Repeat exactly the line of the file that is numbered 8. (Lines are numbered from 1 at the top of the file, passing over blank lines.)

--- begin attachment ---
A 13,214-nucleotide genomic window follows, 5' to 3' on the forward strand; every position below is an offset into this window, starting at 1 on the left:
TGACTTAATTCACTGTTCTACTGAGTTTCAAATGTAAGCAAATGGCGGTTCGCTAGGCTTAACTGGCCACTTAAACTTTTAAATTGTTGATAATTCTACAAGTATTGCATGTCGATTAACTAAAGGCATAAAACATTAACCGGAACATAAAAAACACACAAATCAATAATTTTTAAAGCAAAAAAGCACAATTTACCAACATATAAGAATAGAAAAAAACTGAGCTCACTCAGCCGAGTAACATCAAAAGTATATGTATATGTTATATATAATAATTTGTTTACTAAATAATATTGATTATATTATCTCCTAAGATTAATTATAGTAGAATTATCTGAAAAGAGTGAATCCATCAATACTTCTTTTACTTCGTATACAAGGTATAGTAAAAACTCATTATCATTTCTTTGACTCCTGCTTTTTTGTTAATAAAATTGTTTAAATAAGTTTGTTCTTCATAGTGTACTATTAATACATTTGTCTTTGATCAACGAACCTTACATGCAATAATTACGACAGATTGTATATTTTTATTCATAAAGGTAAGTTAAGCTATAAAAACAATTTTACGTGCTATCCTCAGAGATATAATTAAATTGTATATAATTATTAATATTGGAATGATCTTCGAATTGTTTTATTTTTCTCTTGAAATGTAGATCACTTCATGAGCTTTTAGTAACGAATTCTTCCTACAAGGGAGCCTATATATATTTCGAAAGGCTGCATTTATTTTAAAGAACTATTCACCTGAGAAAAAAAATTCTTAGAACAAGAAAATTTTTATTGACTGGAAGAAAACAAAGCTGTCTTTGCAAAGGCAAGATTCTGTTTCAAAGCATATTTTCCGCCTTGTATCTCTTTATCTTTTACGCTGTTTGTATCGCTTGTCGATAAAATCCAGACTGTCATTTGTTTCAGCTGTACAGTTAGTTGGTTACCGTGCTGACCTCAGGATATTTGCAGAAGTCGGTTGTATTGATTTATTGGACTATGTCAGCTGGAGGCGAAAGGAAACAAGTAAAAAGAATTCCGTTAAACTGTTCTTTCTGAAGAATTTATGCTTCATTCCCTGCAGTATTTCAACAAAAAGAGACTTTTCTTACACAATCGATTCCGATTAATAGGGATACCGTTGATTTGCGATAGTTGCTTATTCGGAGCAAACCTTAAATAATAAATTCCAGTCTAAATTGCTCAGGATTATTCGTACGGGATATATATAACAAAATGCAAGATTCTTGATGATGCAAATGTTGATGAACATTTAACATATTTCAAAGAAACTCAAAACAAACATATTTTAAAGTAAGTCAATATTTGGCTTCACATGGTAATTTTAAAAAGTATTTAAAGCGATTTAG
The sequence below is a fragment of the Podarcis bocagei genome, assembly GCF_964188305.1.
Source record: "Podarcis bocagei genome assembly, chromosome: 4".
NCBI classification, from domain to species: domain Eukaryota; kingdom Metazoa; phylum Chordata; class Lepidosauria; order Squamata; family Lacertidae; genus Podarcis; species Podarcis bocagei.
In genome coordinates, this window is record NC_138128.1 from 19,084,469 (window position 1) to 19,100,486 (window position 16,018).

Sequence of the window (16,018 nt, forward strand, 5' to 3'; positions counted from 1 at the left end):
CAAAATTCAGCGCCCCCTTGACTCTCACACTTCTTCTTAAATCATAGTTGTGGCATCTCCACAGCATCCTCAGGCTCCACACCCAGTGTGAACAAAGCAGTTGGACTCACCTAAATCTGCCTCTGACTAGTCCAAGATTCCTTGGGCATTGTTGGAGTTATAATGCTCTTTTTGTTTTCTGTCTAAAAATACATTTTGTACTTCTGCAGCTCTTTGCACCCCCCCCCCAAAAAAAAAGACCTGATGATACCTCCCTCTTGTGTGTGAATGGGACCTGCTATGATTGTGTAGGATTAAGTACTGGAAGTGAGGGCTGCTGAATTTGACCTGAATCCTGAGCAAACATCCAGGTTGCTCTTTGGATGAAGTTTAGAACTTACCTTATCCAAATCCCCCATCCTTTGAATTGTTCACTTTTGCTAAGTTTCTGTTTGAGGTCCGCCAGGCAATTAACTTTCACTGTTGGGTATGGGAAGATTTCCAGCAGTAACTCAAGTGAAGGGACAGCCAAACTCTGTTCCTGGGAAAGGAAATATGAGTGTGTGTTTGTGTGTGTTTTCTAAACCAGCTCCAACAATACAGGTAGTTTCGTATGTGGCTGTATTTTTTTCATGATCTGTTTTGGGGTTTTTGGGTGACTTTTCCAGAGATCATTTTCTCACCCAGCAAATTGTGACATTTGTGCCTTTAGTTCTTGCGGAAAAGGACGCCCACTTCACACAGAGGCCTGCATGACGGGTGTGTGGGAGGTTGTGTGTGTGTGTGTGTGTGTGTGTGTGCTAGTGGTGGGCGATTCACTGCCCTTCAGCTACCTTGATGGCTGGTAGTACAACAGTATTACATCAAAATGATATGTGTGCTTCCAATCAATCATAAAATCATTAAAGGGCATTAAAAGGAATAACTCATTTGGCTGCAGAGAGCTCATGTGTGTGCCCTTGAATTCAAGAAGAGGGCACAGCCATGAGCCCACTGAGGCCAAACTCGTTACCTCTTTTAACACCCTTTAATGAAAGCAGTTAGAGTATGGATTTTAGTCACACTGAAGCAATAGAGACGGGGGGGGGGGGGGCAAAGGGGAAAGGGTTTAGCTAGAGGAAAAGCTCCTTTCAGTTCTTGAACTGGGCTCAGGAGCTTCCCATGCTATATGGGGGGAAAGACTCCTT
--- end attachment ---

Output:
CAAAATTCAGCGCCCCCTTGACTCTCACACTTCTTCTTAAATCATAGTTGTGGCATCTCCACAGCATCCTCAGGCTCCACACCCAGTGTGAACAAAGCAGTTGGACTCACCTAAATCTGCCTCTGACTAGTCCAAGATTCCTTGGGCATTGTTGGAGTTATAATGCTCTTTTTGTTTTCTGTCTAAAAATACATTTTGTACTTCTGCAGCTCTTTGCACCCCCCCCCCAAAAAAAAAGACCTGATGATACCTCCCTCTTGTGTGTGAATGGGACCTGCTATGATTGTGTAGGATTAAGTACTGGAAGTGAGGGCTGCTGAATTTGACCTGAATCCTGAGCAAACATCCAGGTTGCTCTTTGGATGAAGTTTAGAACTTACCTTATCCAAATCCCCCATCCTTTGAATTGTTCACTTTTGCTAAGTTTCTGTTTGAGGTCCGCCAGGCAATTAACTTTCACTGTTGGGTATGGGAAGATTTCCAGCAGTAACTCAAGTGAAGGGACAGCCAAACTCTGTTCCTGGGAAAGGAAATATGAGTGTGTGTTTGTGTGTGTTTTCTAAACCAGCTCCAACAATACAGGTAGTTTCGTATGTGGCTGTATTTTTTTCATGATCTGTTTTGGGGTTTTTGGGTGACTTTTCCAGAGATCATTTTCTCACCCAGCAAATTGTGACATTTGTGCCTTTAGTTCTTGCGGAAAAGGACGCCCACTTCACACAGAGGCCTGCATGACGGGTGTGTGGGAGGTTGTGTGTGTGTGTGTGTGTGTGTGTGTGCTAGTGGTGGGCGATTCACTGCCCTTCAGCTACCTTGATGGCTGGTAGTACAACAGTATTACATCAAAATGATATGTGTGCTTCCAATCAATCATAAAATCATTAAAGGGCATTAAAAGGAATAACTCATTTGGCTGCAGAGAGCTCATGTGTGTGCCCTTGAATTCAAGAAGAGGGCACAGCCATGAGCCCACTGAGGCCAAACTCGTTACCTCTTTTAACACCCTTTAATGAAAGCAGTTAGAGTATGGATTTTAGTCACACTGAAGCAATAGAGACGGGGGGGGGGGGGGCAAAGGGGAAAGGGTTTAGCTAGAGGAAAAGCTCCTTTCAGTTCTTGAACTGGGCTCAGGAGCTTCCCATGCTATATGGGGGGAAAGACTCCTT